IBJNews

Wall Street likes wobble on health reform

Back to TopCommentsE-mailPrintBookmark and Share

With the stunning victory of Republican Scott Brown in the Massachusetts election for U.S. Senate, Wall Street analysts expect to see a bump in health care stocks.

Health insurers, such as Indianapolis-based WellPoint Inc., and medical device companies, such as Warsaw-based Zimmer Holdings Inc., could benefit most, according to TradersHuddle.com.

That’s because the health care reform bills pending in Congress would lay $8.7 billion a year in taxes on those industries, as well as lay numerous regulations on insurers. Brown gives Republicans a 41st vote in the Senate, meaning the party could successfully filibuster Democratic proposals.

The stocks of WellPoint and Zimmer, along with their peers, rose Tuesday on expectations of Brown's victory. But analysts are expecting even more now that he has won.

Health insurance stocks rallied, Roy Blumberg, director of client portfolio management at The Philadelphia Group, told MarketWatch, because many traders think "less government in the health care area probably is better for all of us in the long run, and that's the vote you're seeing right now."

If health care reform does not pass, however, insurers would lose out on Congress’ requirement for all Americans to buy health insurance and a plan to spend $30 billion-$45 billion a year in taxpayer-funded subsidies to help low-income people do so.

Les Funtleyder, a health care stock analyst at Miller Tabak & Co. in New York, called Brown’s victory “Shakespearian” and predicted a “run” on health care stocks.

“The health care reform effort could be stymied if the House and Senate are unable to reach an agreement before the senator is seated,” Funtleyder wrote in a note to investors.

Even if Martha Coakley had won a narrow victory, Funtleyder foresaw a pullback by President Obama on his broad policy goals. He wrote, “The entire administration agenda including health care (which was quite broad to begin with) will be reduced in scope and that this will read through positively to health care stocks.”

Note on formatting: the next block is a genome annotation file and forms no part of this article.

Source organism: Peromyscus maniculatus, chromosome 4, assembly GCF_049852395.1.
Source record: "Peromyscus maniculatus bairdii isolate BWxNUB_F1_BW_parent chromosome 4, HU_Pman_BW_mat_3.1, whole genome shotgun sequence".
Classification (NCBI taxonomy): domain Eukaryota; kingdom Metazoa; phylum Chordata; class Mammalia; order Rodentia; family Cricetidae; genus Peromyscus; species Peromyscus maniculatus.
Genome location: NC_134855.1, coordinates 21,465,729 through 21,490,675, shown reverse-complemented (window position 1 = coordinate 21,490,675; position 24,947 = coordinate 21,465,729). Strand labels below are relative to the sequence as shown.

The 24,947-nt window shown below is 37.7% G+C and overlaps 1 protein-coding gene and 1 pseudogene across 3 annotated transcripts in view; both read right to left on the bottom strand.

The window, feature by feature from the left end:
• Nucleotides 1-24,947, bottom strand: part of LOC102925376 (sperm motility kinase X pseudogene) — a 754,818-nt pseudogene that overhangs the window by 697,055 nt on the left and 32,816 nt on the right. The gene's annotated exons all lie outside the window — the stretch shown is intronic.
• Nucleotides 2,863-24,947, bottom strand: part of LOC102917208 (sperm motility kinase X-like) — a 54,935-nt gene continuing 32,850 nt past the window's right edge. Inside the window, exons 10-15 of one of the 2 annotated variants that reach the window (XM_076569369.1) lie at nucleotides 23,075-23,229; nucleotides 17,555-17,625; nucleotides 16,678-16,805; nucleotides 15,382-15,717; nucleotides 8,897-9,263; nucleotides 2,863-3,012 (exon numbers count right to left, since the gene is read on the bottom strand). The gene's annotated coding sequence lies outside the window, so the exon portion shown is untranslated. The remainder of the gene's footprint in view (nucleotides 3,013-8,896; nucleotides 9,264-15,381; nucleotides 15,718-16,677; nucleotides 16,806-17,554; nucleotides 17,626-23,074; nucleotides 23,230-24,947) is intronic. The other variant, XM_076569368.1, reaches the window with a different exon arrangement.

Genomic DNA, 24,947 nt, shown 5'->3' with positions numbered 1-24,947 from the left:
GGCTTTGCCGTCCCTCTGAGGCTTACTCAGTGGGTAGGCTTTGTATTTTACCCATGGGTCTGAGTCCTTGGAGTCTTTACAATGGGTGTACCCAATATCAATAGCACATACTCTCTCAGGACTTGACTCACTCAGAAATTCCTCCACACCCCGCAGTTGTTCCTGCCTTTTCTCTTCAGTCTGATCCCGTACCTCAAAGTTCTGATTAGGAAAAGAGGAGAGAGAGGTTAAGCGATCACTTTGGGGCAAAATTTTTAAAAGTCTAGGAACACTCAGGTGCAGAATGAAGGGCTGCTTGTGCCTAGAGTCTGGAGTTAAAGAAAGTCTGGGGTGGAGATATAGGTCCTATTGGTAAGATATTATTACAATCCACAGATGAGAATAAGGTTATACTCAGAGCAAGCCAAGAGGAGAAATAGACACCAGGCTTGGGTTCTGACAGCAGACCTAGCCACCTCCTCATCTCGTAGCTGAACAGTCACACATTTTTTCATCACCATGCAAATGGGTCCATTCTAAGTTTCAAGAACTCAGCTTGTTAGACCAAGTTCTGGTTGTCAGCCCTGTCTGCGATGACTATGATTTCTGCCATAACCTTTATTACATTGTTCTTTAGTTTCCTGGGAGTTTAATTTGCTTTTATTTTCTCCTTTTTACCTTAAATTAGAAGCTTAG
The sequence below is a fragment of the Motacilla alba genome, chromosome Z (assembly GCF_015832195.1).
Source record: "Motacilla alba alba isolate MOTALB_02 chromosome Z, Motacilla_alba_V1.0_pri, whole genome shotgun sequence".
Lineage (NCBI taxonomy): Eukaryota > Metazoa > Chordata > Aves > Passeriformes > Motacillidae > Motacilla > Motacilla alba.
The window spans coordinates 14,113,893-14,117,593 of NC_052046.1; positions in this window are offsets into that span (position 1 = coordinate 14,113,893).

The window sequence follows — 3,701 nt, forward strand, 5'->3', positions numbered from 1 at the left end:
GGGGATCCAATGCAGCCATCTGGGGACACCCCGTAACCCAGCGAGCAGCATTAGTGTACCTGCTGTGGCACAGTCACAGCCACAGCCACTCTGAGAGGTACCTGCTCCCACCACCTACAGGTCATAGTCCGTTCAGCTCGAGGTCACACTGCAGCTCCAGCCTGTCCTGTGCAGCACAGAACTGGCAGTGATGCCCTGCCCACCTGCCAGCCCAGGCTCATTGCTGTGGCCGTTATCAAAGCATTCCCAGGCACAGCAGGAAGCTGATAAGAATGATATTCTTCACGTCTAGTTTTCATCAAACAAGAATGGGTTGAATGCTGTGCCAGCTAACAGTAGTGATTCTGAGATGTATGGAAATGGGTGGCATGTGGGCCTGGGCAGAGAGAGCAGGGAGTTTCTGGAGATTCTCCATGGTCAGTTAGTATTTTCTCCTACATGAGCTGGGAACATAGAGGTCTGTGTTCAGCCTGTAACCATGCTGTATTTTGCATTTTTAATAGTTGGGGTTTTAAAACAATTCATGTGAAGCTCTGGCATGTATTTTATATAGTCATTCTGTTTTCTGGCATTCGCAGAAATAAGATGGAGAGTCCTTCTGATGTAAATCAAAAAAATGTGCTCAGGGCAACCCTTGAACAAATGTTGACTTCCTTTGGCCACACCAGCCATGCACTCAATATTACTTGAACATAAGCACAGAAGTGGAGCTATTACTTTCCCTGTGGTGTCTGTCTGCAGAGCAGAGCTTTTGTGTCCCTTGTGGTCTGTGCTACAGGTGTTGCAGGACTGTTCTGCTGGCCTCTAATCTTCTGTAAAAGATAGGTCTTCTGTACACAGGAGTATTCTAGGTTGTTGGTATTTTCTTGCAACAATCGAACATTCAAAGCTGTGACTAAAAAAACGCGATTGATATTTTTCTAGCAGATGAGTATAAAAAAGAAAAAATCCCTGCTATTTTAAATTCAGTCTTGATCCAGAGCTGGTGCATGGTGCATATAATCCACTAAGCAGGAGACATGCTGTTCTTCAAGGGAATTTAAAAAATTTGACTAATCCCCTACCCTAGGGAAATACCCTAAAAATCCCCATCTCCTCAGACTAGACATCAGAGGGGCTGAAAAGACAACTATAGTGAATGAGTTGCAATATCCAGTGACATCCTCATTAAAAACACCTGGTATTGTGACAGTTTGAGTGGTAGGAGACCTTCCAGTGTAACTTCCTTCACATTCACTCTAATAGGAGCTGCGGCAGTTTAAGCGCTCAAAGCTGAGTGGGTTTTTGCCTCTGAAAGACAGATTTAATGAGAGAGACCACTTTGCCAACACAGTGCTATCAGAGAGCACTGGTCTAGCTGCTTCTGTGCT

ADVERTISEMENT

Post a comment to this story

COMMENTS POLICY
We reserve the right to remove any post that we feel is obscene, profane, vulgar, racist, sexually explicit, abusive, or hateful.
 
You are legally responsible for what you post and your anonymity is not guaranteed.
 
Posts that insult, defame, threaten, harass or abuse other readers or people mentioned in IBJ editorial content are also subject to removal. Please respect the privacy of individuals and refrain from posting personal information.
 
No solicitations, spamming or advertisements are allowed. Readers may post links to other informational websites that are relevant to the topic at hand, but please do not link to objectionable material.
 
We may remove messages that are unrelated to the topic, encourage illegal activity, use all capital letters or are unreadable.
 

Messages that are flagged by readers as objectionable will be reviewed and may or may not be removed. Please do not flag a post simply because you disagree with it.

Sponsored by
ADVERTISEMENT

facebook - twitter on Facebook & Twitter

Follow on TwitterFollow IBJ on Facebook:
Follow on TwitterFollow IBJ's Tweets on these topics:
 
Subscribe to IBJ
  1. With Pence running the ship good luck with a new government building on the site. He does everything on the cheap except unnecessary roads line a new beltway( like we need that). Things like state of the art office buildings and light rail will never be seen as an asset to these types. They don't get that these are the things that help a city prosper.

  2. Does the $100,000,000,000 include salaries for members of Congress?

  3. "But that doesn't change how the piece plays to most of the people who will see it." If it stands out so little during the day as you seem to suggest maybe most of the people who actually see it will be those present when it is dark enough to experience its full effects.

  4. That's the mentality of most retail marketers. In this case Leo was asked to build the brand. HHG then had a bad sales quarter and rather than stay the course, now want to go back to the schlock that Zimmerman provides (at a considerable cut in price.) And while HHG salesmen are, by far, the pushiest salesmen I have ever experienced, I believe they are NOT paid on commission. But that doesn't mean they aren't trained to be aggressive.

  5. The reason HHG's sales team hits you from the moment you walk through the door is the same reason car salesmen do the same thing: Commission. HHG's folks are paid by commission they and need to hit sales targets or get cut, while BB does not. The sales figures are aggressive, so turnover rate is high. Electronics are the largest commission earners along with non-needed warranties, service plans etc, known in the industry as 'cheese'. The wholesale base price is listed on the cryptic price tag in the string of numbers near the bar code. Know how to decipher it and you get things at cost, with little to no commission to the sales persons. Whether or not this is fair, is more of a moral question than a financial one.

ADVERTISEMENT